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Demand for luxury goods grows in China

Andrew Wu, president of the LVMH Group in greater China, spoke about the evolution of that country’s consumer culture at an event co-hosted by the USC Marshall School of Business and the USC Roski School of Fine Arts at Seeley G. Mudd Hall on April 23.
May 4, 2012

Originally published by USC News on May 4, 2012. Written by Alison Stateman

As a Shanghai native, Wu has witnessed China’s growing demand for luxury goods produced by a company responsible for the high-end brands Dior, Louis Vuitton and Moet Hennessy.

Wu outlined factors he said were needed to understand China. “Within just one generation, people went from riding on horseback to bicycles to cars,” he said.

In the 40 years since former President Richard Nixon visited China, Wu said the country has moved from a bamboo curtain to an open door. Not only do millions of Chinese travel overseas – a number expected to reach 100 million by 2015 – but income per capita has risen from under $100 U.S. dollars in 1978 to more than $4,000 in 2012.

“China came from an era when there was material deprivation for decades, and obviously there was economic scarcity,” Wu said. “Up to the early 1980s, these were typical scenes, [such as] people waiting in line to buy basic things, food in particular. Today you see people queuing up for Louis Vuitton bags in Shanghai. China collectively is very rich.”

While the country’s overall economy has slowed – because of a decrease in exports and a slowdown in government spending – consumer spending, particularly on luxury goods, is on the rise, according to Wu. McKinsey & Co., a global management consulting firm, said that China is on pace to top Japan as the world’s largest market for luxury goods. The company estimated an annual sales surge of 18 percent, which would translate to $27 billion by 2015 – a fifth of the worldwide total and up from $10 billion in 2009.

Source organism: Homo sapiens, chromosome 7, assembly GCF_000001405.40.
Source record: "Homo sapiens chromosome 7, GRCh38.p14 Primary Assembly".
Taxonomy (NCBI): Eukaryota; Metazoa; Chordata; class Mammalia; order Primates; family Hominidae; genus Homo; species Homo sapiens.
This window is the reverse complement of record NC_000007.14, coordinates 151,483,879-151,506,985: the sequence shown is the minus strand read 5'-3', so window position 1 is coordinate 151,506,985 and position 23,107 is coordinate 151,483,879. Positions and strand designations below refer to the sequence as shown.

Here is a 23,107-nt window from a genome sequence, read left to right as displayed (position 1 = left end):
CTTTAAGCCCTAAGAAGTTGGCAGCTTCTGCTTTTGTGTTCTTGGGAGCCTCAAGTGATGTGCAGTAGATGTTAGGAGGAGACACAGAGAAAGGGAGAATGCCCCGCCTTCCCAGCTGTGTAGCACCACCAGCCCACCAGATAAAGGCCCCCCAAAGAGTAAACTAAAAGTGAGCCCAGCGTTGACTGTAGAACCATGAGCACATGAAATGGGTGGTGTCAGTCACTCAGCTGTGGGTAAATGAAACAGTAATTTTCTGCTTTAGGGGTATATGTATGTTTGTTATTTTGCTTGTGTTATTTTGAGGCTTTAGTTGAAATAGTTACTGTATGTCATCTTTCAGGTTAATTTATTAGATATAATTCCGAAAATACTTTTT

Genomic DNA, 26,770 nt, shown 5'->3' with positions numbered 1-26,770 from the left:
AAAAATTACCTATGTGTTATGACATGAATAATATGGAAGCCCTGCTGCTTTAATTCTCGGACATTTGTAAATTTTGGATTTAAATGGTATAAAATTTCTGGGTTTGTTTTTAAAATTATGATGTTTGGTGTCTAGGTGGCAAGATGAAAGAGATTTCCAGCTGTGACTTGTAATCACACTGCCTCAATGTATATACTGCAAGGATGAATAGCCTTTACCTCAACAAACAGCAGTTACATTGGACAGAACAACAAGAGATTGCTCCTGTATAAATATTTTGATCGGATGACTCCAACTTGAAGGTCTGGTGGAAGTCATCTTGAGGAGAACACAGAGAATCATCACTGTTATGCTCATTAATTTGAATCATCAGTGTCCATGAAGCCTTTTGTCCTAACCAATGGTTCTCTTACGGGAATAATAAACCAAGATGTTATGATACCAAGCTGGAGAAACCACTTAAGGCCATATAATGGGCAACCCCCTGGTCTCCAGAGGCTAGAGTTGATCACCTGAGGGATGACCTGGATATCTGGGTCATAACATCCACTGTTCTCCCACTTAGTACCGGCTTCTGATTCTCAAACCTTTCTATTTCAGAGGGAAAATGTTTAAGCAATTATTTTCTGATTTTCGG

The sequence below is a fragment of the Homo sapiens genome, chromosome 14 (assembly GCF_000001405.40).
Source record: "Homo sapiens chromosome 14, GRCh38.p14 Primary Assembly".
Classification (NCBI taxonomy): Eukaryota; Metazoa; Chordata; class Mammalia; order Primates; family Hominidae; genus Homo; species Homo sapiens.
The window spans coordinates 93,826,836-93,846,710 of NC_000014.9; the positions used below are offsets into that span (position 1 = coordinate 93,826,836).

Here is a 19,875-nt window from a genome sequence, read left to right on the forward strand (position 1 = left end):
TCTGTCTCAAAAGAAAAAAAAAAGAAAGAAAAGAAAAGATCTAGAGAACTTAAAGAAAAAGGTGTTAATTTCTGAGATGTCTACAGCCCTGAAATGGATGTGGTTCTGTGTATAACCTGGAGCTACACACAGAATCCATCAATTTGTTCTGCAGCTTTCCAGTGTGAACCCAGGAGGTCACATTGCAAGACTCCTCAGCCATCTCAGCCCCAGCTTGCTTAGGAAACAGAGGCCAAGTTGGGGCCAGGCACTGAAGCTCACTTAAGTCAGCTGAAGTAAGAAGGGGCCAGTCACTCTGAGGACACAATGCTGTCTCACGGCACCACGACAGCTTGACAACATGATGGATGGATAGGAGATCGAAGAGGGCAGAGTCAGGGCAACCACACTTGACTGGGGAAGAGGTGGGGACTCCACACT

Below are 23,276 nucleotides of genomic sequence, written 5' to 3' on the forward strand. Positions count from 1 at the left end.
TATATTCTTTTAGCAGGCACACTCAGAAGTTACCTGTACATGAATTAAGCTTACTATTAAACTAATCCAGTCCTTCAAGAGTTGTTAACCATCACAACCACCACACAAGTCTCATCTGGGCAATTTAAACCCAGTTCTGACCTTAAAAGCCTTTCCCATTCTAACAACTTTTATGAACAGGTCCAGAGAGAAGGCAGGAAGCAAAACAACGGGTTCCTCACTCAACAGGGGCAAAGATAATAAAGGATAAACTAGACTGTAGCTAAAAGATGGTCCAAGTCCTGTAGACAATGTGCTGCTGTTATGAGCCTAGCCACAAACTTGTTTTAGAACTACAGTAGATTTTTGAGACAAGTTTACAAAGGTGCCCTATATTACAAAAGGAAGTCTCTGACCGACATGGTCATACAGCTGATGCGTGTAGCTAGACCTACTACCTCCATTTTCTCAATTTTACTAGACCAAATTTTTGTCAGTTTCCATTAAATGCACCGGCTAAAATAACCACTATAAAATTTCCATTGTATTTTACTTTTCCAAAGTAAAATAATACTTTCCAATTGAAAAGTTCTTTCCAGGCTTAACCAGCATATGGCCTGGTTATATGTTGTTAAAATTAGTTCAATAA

“Self-confidence has risen to an unprecedented level,” said Wu, before offering cautionary comments about doing business in China.

“It’s wrong to assume consumers are homogeneous, especially not within the younger group,” he said. “China is not just one country but many subcultures, with varying [cultural] tastes and likewise for consumer goods.”

While the top 10 cities for retailers remain stable, Wu said distribution is by far the biggest challenge of doing business in China.

Despite the challenges, Wu said that the country will remain a market of growingly sophisticated consumers.

“In China, luxury consumption in the past was totally unaffordable, reachable only for the very top rulers,” he explained. “Today we see extraordinary pent-up demand and explosive capacities for such consumption, but we already know that the new generations will become more demanding and selective.”